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At my company we are using Java Web Start to distribute client software to the customers. They are using different Windows versions: XP, Vista and 7.

We've deployed a version through JWS with minimal problems in the past. Our latest release includes several file changes, some jars are gone, other's appeared, etc.

We found out that upgrade on Windows XP machines fails because JWS still tries to look up jar files which are'nt available anymore on the web server. I've checked my HTTP server's log and the JNLP file never gets accessed from XP machines during application startup. If i try the same on Vista or Windows 7 everything works fine, JWS fetches the JNLP descriptor and downloads the differences when an update is available. So on XP machines only the known jar files gets updated and JWS throws an error if it doesn't find something from the cached JNLP's fileset.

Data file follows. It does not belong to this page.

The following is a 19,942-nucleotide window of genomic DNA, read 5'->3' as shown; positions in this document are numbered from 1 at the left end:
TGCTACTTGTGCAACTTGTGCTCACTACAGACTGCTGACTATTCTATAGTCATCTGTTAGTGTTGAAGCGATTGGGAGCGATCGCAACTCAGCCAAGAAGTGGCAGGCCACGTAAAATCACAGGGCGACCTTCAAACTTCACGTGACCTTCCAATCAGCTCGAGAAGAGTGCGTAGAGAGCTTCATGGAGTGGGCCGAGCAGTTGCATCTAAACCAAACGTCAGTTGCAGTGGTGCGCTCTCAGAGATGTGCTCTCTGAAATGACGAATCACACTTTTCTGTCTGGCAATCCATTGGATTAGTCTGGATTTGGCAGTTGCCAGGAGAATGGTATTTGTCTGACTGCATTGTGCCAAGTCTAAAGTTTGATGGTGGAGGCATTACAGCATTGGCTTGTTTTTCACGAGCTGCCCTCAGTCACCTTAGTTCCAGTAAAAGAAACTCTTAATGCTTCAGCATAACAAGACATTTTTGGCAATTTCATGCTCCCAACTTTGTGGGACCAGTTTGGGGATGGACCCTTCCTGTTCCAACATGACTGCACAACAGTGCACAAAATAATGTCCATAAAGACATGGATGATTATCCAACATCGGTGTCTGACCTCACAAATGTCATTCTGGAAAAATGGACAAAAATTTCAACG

I've written a servlet which manually generates the JNLP file. I'm using the following header config in my servlet code.

response.setDateHeader("Last-Modified", lastModification);
// IE won't download JNLP file if Cache-Control header presents
//response.setHeader("Cache-Control", "no-cache, must-revalidate");
response.setHeader("Expires", "Mon, 26 Jul 1990 05:00:00 GMT");

This makes the JNLP file always outdated which should trigger recheck of the file every time the client gets started through JWS. I can even see this date in the cache viewer on XP:

Cache Viewer

I've found a never resolving problem about this on Oracle's bugreport site: Bug ID: 6189106 Just tested the same with Java7 on Windows XP but this problem still exists. But only on XP because of the white space characters in the deployment cache's path ("Documents and Settings" you know). Somebody says there that if i change the deployment cache's path to something which don't have space characters in, it will solve the problem. Well it's not an actual solution because users can hardly ever write to locations other than their profile.